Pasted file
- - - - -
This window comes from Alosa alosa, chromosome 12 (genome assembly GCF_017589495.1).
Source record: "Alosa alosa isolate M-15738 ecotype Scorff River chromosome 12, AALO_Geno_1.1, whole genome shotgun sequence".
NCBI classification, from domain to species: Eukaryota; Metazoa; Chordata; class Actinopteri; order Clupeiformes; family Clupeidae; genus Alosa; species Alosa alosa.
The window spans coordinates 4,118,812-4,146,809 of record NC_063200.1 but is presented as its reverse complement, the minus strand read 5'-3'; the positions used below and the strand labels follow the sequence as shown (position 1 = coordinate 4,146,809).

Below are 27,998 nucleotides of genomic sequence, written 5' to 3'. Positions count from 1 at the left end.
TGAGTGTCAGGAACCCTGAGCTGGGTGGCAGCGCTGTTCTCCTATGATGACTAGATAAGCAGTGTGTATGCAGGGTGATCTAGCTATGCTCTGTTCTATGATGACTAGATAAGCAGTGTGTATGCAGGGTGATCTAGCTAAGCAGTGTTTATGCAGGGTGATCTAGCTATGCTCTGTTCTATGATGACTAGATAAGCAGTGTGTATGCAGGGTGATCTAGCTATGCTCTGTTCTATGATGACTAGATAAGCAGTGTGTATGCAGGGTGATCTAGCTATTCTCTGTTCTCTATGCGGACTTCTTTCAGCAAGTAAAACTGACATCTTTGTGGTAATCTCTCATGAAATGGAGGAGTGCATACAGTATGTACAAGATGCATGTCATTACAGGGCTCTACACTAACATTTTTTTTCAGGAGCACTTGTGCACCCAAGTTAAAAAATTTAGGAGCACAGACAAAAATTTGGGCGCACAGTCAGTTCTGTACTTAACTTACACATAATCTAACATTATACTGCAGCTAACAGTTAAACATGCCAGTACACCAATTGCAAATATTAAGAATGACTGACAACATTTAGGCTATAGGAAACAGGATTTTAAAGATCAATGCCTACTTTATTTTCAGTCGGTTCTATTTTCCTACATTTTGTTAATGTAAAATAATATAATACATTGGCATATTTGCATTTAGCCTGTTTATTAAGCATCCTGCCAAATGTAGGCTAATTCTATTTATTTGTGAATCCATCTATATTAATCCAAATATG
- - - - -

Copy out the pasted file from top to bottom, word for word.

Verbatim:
This window comes from Alosa alosa, chromosome 12 (genome assembly GCF_017589495.1).
Source record: "Alosa alosa isolate M-15738 ecotype Scorff River chromosome 12, AALO_Geno_1.1, whole genome shotgun sequence".
NCBI classification, from domain to species: Eukaryota; Metazoa; Chordata; class Actinopteri; order Clupeiformes; family Clupeidae; genus Alosa; species Alosa alosa.
The window spans coordinates 4,118,812-4,146,809 of record NC_063200.1 but is presented as its reverse complement, the minus strand read 5'-3'; the positions used below and the strand labels follow the sequence as shown (position 1 = coordinate 4,146,809).

Below are 27,998 nucleotides of genomic sequence, written 5' to 3'. Positions count from 1 at the left end.
TGAGTGTCAGGAACCCTGAGCTGGGTGGCAGCGCTGTTCTCCTATGATGACTAGATAAGCAGTGTGTATGCAGGGTGATCTAGCTATGCTCTGTTCTATGATGACTAGATAAGCAGTGTGTATGCAGGGTGATCTAGCTAAGCAGTGTTTATGCAGGGTGATCTAGCTATGCTCTGTTCTATGATGACTAGATAAGCAGTGTGTATGCAGGGTGATCTAGCTATGCTCTGTTCTATGATGACTAGATAAGCAGTGTGTATGCAGGGTGATCTAGCTATTCTCTGTTCTCTATGCGGACTTCTTTCAGCAAGTAAAACTGACATCTTTGTGGTAATCTCTCATGAAATGGAGGAGTGCATACAGTATGTACAAGATGCATGTCATTACAGGGCTCTACACTAACATTTTTTTTCAGGAGCACTTGTGCACCCAAGTTAAAAAATTTAGGAGCACAGACAAAAATTTGGGCGCACAGTCAGTTCTGTACTTAACTTACACATAATCTAACATTATACTGCAGCTAACAGTTAAACATGCCAGTACACCAATTGCAAATATTAAGAATGACTGACAACATTTAGGCTATAGGAAACAGGATTTTAAAGATCAATGCCTACTTTATTTTCAGTCGGTTCTATTTTCCTACATTTTGTTAATGTAAAATAATATAATACATTGGCATATTTGCATTTAGCCTGTTTATTAAGCATCCTGCCAAATGTAGGCTAATTCTATTTATTTGTGAATCCATCTATATTAATCCAAATATG